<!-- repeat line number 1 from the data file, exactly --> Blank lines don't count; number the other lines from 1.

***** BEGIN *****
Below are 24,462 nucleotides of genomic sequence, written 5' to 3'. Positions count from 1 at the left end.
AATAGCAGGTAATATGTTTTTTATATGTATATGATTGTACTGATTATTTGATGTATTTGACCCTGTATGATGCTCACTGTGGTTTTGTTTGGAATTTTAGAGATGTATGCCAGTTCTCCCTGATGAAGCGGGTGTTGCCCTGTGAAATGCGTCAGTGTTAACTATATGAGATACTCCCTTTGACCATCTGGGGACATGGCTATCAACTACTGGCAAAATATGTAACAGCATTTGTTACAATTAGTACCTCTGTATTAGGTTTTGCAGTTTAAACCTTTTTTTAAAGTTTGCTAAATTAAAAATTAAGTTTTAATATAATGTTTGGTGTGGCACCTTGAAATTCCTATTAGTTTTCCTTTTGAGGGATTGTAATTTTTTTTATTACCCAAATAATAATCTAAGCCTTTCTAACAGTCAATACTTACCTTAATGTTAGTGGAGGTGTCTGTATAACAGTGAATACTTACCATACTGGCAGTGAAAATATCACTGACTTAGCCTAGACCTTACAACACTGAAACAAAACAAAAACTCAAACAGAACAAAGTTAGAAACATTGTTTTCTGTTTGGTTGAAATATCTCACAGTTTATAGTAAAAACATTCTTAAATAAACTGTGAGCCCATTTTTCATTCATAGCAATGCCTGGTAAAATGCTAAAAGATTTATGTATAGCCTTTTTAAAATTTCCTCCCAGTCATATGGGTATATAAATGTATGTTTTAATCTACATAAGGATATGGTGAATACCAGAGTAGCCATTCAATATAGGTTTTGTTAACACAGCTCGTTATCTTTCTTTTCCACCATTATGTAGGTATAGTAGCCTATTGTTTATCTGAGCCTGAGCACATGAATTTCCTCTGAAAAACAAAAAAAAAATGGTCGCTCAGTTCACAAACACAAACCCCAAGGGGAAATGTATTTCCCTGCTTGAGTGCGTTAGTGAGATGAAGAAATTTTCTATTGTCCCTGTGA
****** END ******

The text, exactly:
Below are 24,462 nucleotides of genomic sequence, written 5' to 3'. Positions count from 1 at the left end.